In practice, the activity of the Foundation centres on its journal, edited since 1980 by David Pringle (1980-1986), Edward James (1986-2002), Farah Mendlesohn (2002-2007), Graham Sleight (2007-2013) and Paul March-Russell (current); on its Collection (see above); and on its support of academic conferences. In particular, two major conferences were held at Liverpool, in 2001 and 2004.In 2007 the SFF began the first of a series of Masterclasses in SF criticism, designed to allow those with a serious interest in the practice of sf criticism to work with major figures in the field. Recent masterclass tutors included Istvan Csicsery-Ronay, Roz Kaveney, Adam Roberts, Liz Williams and Gary K Wolfe. The SFF has also offered small bursaries to support research in its library, and encouraged academic writing on sf by means of a regular essay prize; in 2011 it collaborated in and helped fund extensive research for The Journalism of H G Wells: An Annotated Bibliography (2012) by David C Smith, edited by Patrick Parrinder with a descriptive index of journals by Mike Ashley, under the auspices of the H G Wells Society.
The Science Fiction Foundation Collection, under the strong support of the University of Liverpool, has grown to become one of the most important archives in its field, enhancing archives previously held at Liverpool (such as that of Olaf Stapledon) and those subsequently acquired by the university (such as that of John Wyndham). Funding was obtained to catalogue the collection electronically in the context of both Liverpool University's own on-line catalogue, and as a "Science Fiction Hub" website linking to other scholarly resources. Several large donations of material enhanced the research value of the Collection. For the accession of new titles and funding for preservation/conservation, however, the Collection is entirely dependent on donations and fund-raising by the Science Fiction Foundation.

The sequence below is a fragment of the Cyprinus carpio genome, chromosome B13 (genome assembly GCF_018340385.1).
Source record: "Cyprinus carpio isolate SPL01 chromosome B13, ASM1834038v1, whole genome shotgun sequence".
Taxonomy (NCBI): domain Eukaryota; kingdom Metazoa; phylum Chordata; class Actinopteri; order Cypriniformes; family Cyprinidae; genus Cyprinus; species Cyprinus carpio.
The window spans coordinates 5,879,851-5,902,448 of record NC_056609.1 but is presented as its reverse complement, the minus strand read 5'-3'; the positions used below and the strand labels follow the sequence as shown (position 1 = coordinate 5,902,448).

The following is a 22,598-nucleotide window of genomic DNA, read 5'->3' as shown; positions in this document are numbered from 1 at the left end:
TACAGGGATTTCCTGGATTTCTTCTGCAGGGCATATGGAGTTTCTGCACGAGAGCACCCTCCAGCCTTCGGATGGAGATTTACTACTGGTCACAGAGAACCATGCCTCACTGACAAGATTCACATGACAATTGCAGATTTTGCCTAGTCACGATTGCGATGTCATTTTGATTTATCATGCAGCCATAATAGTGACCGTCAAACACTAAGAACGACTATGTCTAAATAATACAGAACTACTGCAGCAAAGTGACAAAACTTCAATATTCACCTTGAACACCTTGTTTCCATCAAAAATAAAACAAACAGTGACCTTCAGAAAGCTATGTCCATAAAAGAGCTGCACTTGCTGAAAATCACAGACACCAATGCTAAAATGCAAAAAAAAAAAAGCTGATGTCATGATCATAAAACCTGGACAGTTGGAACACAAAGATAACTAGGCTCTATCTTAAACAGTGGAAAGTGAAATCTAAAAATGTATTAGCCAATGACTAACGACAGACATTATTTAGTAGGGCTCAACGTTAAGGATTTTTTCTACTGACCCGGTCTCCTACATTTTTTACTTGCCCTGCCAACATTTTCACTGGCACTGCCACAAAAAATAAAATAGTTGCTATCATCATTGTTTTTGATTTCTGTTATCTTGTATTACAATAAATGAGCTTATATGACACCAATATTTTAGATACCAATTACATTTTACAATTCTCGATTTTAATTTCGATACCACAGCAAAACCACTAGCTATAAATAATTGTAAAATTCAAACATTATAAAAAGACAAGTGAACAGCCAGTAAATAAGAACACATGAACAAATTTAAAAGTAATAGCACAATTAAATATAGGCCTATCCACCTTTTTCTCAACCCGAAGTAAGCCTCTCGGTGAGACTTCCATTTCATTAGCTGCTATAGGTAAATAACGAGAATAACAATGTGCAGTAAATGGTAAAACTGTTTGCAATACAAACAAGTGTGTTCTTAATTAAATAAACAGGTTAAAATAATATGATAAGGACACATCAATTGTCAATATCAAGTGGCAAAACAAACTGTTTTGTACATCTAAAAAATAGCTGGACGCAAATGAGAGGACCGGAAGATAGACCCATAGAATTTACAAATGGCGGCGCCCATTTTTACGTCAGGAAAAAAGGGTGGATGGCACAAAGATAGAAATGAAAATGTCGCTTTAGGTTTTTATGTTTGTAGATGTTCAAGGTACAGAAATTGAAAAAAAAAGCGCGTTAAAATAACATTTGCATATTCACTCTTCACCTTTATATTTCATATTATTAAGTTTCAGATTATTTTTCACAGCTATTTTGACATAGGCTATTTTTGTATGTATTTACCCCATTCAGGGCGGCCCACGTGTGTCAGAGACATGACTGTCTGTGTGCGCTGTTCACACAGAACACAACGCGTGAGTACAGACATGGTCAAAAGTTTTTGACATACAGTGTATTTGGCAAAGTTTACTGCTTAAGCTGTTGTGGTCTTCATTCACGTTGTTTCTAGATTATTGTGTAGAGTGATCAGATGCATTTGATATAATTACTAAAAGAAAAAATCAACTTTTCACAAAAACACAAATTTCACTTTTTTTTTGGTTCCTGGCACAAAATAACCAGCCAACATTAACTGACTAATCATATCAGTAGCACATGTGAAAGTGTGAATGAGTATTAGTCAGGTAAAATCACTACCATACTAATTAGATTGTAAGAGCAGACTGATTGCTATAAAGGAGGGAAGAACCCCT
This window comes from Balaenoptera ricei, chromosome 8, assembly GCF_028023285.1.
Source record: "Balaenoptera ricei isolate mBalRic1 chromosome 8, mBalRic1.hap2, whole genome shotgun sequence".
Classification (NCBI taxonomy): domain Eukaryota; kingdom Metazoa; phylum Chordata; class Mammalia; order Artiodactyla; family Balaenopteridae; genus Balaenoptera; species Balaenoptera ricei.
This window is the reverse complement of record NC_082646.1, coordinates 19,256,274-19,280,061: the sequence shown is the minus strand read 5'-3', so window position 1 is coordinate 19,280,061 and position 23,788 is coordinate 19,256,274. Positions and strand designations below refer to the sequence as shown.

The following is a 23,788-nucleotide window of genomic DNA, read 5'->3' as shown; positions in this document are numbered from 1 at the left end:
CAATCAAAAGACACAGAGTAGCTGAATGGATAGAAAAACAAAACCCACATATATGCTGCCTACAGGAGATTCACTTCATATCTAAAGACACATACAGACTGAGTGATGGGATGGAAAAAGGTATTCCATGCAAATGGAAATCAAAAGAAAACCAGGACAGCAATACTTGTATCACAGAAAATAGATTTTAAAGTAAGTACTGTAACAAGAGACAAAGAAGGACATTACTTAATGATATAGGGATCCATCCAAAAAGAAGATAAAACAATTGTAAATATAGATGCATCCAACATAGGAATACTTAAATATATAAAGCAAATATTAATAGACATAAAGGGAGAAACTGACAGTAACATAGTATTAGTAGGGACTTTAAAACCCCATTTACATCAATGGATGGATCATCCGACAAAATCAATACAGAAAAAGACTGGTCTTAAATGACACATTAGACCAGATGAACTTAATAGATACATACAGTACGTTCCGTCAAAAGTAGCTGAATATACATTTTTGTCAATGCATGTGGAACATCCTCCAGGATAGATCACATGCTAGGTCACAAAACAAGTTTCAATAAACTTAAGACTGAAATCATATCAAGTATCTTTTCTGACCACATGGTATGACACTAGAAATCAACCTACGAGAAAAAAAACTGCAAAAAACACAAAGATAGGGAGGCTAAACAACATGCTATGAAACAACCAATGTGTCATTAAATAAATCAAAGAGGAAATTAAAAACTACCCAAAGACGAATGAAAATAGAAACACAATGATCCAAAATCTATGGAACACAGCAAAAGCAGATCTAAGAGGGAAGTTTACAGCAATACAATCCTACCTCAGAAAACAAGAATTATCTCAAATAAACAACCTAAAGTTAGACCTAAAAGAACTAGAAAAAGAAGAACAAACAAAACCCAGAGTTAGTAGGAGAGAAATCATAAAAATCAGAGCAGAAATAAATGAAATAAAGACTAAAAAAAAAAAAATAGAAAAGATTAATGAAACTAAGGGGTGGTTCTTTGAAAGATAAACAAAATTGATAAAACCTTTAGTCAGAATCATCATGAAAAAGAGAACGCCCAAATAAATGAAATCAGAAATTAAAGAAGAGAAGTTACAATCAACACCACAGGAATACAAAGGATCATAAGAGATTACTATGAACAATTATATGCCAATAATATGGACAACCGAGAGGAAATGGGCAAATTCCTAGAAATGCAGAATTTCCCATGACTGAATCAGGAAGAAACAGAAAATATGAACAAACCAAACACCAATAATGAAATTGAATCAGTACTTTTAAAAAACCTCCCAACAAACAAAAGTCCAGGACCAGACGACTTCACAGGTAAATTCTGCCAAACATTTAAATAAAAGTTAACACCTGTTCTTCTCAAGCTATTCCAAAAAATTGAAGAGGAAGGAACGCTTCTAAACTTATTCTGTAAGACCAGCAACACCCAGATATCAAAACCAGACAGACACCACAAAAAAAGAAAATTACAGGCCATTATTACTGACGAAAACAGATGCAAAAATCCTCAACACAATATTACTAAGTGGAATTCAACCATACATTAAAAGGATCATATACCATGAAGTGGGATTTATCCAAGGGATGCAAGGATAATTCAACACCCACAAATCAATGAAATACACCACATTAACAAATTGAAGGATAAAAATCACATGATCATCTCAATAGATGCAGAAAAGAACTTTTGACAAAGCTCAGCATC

In 2001, the Foundation began a series of science lectures at the annual UK Eastercons in memory of George Hay. Recent George Hay lecturers have been Oliver Morton, David Southwood, Simon Conway Morris, and Alice Jenkins. The Foundation was also involved, as individuals and collectively, with the British Library sf exhibition "Out of This World: Science Fiction But Not As You Know It" (May-September 2011).
Arthur C Clarke was a patron of the SFF until his death in 2008. Current patrons are Ursula K Le Guin, Neil Gaiman and space scientist David Southwood. Council and ordinary members have included numerous UK sf writers as well as such distinguished US writers as James Blish. The SFF provides judges for the Arthur C Clarke Award, and remains an essential link between academic, professional, and fannish interests in sf. [PN/JC/AS]